The second major implication of arbitrariness is that it all but guarantees we will be stupid because it inhibits our recognition of what stupid behavior is, especially when we are actively involved in it. One of the few constants about people is that we never interpret our own behavior as stupid. Were we to do so, there would undoubtedly be much less stupidity. However, as judging behavior is such an interpretive process, we tend to favor explanations which confirm our senses of pride and self-esteem while being loath to admit our idiocy if an alternative explanation can be proffered by ourselves or friends1 . (Our enemies are probably equally motivated to find fault with us, but neutral bystanders might be objective if indifferent.)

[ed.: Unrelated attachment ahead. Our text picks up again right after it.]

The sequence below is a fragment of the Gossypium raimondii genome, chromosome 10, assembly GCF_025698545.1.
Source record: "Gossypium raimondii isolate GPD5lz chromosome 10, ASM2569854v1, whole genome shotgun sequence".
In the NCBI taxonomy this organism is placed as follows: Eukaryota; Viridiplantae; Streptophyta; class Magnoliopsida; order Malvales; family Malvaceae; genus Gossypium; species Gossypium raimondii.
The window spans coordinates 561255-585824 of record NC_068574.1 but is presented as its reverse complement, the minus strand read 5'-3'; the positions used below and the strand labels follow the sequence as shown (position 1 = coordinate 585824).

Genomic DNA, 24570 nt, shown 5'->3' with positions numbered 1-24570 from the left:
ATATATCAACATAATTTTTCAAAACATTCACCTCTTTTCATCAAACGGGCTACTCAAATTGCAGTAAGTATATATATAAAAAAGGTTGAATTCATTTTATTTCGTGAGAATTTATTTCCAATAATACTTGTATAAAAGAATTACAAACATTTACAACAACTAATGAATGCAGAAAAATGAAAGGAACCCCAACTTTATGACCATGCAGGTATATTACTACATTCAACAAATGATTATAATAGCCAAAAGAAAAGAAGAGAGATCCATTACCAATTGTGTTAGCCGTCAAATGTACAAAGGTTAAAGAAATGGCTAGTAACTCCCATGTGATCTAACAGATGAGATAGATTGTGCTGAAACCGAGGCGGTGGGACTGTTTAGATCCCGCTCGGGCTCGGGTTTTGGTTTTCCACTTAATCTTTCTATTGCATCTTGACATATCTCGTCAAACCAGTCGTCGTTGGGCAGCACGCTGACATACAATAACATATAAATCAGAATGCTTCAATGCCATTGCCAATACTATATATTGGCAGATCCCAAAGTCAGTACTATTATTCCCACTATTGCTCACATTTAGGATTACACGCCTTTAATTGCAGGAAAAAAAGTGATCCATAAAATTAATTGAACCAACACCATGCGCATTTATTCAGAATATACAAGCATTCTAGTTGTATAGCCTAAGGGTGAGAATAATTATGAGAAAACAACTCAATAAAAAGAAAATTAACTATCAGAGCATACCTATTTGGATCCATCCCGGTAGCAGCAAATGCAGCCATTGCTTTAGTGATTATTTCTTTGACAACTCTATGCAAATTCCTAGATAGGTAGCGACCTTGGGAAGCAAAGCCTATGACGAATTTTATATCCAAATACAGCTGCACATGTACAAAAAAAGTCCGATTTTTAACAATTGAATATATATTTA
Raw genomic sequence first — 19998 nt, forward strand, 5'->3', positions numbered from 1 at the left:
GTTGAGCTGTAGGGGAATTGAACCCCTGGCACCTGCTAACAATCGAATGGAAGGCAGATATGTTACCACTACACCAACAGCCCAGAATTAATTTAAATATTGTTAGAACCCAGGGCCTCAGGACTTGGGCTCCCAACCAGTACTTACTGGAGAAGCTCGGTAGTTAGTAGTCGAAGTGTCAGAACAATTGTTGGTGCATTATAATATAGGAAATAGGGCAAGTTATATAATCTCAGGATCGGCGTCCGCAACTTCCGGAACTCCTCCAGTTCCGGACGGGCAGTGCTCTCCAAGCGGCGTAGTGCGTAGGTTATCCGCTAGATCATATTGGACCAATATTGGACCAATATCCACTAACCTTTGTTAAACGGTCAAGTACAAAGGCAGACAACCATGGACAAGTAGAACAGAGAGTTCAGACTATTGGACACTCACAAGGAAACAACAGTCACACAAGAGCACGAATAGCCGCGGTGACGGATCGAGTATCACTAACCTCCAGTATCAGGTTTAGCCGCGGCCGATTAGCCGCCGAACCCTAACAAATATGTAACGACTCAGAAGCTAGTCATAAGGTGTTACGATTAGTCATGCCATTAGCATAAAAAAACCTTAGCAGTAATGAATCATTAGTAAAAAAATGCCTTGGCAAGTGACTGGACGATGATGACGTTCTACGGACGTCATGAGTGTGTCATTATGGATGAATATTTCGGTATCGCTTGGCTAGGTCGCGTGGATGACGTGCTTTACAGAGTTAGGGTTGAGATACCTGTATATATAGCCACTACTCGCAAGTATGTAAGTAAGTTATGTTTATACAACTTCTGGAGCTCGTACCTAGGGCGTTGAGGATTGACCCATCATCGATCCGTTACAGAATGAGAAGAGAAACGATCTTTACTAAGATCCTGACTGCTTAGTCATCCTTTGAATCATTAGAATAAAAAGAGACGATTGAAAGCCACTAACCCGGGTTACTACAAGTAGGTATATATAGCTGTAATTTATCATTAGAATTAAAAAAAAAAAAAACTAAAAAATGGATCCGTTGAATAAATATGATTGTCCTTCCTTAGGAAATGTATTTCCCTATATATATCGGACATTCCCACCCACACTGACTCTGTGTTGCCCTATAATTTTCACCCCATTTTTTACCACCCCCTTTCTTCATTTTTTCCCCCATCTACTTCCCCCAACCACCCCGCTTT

To be more specific, judgment is biased by the existing schema [1], with arbitrariness and subjectivity contributing to the usually self-confirming result. First, criteria for judgment are arbitrarily selected, and then, within that context, subjective judgments are made. To continue with the example cited above, a politician would probably judge success by the criterion of power, whereas a financier might judge by wealth. Of course, wealth lends itself to objective measurement, in that money can be counted, but clever accountants can render financial affairs subjective by a little creative fudging and finagling. Likewise, the “War on Crime” can be judged by different criteria depending on the purpose of the judge: when justifying the existing budget, emphasis is placed on the success of existing law enforcement programs; on the other hand, when soliciting an increase in supporting funds, emphasis is placed on the extent threat of crime in society [2].